Imagine a world where your best friend is standing in front of you, but you can't see them. Or you go to read a menu, but you are not able to because the restaurant does not have specialized brail menus. For millions of visually impaired people around the world, those are not hypotheticals, they are facts of life.
Hollywood has largely solved this problem in entertainment. Audio descriptions allow the blind or visually impaired to follow the plot of movies easily. With Sight, we are trying to bring the power of audio description to everyday life.
What it does
Sight is an app that allows the visually impaired to recognize their friends, get an idea of their surroundings, and have written text read aloud. The app also uses voice recognition to listen for speech commands to identify objects, people or to read text.
How we built it
The front-end is a native iOS app written in Swift and Objective-C with XCode. We use Apple's native vision and speech API's to give the user intuitive control over the app.
The back-end service is written in Go and is served with NGrok.
We repurposed the Facebook tagging algorithm to recognize a user's friends. When the Sight app sees a face, it is automatically uploaded to the back-end service. The back-end then "posts" the picture to the user's Facebook privately. If any faces show up in the photo, Facebook's tagging algorithm suggests possibilities for who out of the user's friend group they might be. We scrape this data from Facebook to match names with faces in the original picture. If and when Sight recognizes a person as one of the user's friends, that friend's name is read aloud.
We make use of the Google Vision API in three ways:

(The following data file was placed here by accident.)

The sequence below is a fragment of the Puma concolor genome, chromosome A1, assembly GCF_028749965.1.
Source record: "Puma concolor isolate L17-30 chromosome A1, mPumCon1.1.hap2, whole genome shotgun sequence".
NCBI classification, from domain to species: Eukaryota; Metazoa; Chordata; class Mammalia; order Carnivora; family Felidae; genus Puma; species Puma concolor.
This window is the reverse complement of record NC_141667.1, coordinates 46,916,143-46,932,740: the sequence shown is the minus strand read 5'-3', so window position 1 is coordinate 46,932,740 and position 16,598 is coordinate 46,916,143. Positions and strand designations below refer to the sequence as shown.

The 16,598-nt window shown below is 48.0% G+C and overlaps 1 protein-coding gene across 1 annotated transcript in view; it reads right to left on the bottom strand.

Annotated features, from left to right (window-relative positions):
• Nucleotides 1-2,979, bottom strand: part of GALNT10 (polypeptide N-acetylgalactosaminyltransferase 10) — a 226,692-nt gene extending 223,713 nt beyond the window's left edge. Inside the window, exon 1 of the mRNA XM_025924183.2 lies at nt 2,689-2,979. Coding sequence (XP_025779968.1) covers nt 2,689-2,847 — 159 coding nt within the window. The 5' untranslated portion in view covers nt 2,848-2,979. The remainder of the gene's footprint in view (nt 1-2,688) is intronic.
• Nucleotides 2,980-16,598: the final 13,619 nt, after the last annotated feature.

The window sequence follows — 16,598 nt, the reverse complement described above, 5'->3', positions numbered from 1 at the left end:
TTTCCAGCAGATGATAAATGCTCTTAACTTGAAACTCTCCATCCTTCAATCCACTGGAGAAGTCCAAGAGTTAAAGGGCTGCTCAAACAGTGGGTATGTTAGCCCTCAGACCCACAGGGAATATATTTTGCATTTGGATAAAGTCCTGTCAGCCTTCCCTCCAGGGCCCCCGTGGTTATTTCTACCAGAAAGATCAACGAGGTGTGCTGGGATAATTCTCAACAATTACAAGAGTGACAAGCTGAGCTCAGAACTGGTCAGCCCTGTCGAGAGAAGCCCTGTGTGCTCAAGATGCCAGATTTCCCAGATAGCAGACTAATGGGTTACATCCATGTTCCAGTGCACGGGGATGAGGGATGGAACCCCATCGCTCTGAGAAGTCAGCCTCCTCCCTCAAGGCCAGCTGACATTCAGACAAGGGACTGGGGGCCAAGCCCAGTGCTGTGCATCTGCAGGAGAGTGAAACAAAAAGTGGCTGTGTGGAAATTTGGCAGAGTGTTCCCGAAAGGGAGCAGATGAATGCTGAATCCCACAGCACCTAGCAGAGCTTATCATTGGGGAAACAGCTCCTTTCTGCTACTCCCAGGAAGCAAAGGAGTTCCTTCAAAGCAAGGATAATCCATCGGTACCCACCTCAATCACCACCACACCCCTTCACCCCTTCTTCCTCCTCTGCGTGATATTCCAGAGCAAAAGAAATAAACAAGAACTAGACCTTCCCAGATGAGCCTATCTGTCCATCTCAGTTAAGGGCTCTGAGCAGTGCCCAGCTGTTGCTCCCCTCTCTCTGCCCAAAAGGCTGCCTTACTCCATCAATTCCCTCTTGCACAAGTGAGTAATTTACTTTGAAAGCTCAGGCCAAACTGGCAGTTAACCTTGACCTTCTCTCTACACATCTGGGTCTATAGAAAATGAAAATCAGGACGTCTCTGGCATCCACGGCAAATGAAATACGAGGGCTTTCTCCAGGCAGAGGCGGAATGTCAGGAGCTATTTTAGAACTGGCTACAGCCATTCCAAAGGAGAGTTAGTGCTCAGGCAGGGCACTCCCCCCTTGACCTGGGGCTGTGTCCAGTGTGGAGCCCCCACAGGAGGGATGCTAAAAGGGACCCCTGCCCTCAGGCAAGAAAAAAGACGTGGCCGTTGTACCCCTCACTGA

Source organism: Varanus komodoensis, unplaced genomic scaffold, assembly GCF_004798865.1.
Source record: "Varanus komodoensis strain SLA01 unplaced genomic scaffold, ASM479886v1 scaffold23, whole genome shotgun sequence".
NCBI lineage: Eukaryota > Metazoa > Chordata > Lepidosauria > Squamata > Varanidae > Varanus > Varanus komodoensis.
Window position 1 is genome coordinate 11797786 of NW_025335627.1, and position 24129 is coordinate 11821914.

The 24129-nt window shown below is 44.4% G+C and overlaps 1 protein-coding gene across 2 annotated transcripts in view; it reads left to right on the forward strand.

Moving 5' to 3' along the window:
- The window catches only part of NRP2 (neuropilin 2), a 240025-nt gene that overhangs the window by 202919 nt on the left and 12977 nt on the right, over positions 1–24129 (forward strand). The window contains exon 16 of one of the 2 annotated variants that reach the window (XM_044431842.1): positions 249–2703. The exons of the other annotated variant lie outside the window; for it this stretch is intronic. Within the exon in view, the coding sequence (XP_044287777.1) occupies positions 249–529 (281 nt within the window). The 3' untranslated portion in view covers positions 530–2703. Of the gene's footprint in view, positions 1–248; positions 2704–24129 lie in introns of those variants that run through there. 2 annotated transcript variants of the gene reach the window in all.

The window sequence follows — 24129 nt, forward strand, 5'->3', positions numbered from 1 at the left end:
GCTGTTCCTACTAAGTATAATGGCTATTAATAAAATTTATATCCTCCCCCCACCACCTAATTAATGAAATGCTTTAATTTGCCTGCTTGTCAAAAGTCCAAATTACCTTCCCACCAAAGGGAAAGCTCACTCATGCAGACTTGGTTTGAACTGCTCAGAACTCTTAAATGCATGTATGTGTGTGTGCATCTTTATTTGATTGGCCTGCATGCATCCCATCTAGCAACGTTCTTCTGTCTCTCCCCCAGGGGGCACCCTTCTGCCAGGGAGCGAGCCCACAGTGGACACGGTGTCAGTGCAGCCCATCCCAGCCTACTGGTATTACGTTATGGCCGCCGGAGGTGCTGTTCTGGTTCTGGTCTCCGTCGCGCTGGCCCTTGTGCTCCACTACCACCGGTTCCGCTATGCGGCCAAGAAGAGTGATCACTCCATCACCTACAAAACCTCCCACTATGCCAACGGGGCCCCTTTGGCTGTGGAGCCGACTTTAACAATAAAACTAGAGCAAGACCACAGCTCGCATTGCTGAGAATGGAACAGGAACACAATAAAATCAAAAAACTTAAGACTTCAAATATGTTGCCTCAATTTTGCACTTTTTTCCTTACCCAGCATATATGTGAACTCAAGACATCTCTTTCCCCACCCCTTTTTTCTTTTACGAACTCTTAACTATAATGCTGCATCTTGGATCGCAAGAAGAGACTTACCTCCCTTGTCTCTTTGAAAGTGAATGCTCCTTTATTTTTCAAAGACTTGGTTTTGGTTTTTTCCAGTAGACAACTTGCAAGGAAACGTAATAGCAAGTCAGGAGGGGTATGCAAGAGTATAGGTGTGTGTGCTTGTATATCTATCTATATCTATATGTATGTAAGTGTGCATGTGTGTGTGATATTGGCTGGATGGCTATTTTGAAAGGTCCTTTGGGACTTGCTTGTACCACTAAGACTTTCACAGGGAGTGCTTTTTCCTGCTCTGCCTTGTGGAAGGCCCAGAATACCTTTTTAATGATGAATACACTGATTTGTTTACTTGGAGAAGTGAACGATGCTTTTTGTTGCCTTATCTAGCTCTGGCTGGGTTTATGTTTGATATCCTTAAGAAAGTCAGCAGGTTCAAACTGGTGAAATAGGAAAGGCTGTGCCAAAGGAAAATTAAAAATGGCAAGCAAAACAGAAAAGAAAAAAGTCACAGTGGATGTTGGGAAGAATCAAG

- To run sentiment analysis on people's faces, to get an idea of whether they are happy, sad, surprised etc.
- To run Optical Character Recognition on text in the real world which is then read aloud to the user.
- For label detection, to indentify objects and surroundings in the real world which the user can then query about.
Challenges we ran into
There were a plethora of challenges we experienced over the course of the hackathon.
Each member of the team wrote their portion of the back-end service a language they were comfortable in. However when we came together, we decided that combining services written in different languages would be overly complicated, so we decided to rewrite the entire back-end in Go.
When we rewrote portions of the back-end in Go, this gave us a massive performance boost. However, this turned out to be both a curse and a blessing. Because of the limitation of how quickly we are able to upload images to Facebook, we had to add a workaround to ensure that we do not check for tag suggestions before the photo has been uploaded.
When the Optical Character Recognition service was prototyped in Python on Google App Engine, it became mysteriously rate-limited by the Google Vision API. Re-generating API keys proved to no avail, and ultimately we overcame this by rewriting the service in Go.
Accomplishments that we're proud of
Each member of the team came to this hackathon with a very disjoint set of skills and ideas, so we are really glad about how well we were able to build an elegant and put together app.
Facebook does not have an official algorithm for letting apps use their facial recognition service, so we are proud of the workaround we figured out that allowed us to use Facebook's powerful facial recognition software.
We are also proud of how fast the Go back-end runs, but more than anything, we are proud of building a really awesome app.
What we learned
Najm taught himself Go over the course of the weekend, which he had no experience with before coming to YHack.
Nathaniel and Liang learned about the Google Vision API, and how to use it for OCR, facial detection, and facial emotion analysis.
Zak learned about building a native iOS app that communicates with a data-rich APIs.
We also learned about making clever use of Facebook's API to make use of their powerful facial recognition service.
Over the course of the weekend, we encountered more problems and bugs than we'd probably like to admit. Most of all we learned a ton of valuable problem-solving skills while we worked together to overcome these challenges.
What's next for Sight
If Facebook ever decides to add an API that allows facial recognition, we think that would allow for even more powerful friend recognition functionality in our app.
Ultimately, we plan to host the back-end on Google App Engine.